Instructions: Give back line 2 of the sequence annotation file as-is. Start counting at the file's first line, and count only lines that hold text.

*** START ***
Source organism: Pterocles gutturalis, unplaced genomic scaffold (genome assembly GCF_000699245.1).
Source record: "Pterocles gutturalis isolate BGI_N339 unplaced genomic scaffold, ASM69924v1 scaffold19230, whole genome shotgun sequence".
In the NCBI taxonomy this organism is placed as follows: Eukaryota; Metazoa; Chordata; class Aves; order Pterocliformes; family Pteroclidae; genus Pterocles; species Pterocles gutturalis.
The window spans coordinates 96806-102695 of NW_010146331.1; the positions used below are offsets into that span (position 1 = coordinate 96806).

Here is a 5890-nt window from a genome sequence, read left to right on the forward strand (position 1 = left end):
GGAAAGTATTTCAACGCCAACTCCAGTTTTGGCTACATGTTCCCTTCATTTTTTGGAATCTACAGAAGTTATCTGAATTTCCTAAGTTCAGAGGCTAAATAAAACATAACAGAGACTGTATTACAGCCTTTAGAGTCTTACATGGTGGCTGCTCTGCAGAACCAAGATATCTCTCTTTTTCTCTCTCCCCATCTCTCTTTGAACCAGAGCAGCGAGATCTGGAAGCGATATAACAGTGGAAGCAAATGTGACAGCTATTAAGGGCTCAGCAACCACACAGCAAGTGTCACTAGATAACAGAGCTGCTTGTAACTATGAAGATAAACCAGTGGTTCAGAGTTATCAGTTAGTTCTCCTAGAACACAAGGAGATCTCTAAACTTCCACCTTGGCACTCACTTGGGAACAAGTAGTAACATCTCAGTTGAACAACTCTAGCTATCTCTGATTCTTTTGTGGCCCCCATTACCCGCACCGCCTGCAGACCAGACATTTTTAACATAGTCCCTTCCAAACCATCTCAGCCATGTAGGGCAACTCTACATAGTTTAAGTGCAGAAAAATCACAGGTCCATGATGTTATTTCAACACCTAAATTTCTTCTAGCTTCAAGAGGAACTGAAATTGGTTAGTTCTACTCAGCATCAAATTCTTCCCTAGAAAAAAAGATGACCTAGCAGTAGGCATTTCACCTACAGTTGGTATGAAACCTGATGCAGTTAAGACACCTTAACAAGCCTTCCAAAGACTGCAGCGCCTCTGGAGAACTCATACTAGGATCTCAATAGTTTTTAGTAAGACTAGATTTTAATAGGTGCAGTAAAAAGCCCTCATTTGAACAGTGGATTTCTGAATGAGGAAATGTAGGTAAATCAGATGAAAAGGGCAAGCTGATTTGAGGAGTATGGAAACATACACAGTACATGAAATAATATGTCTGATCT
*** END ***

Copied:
Source record: "Pterocles gutturalis isolate BGI_N339 unplaced genomic scaffold, ASM69924v1 scaffold19230, whole genome shotgun sequence".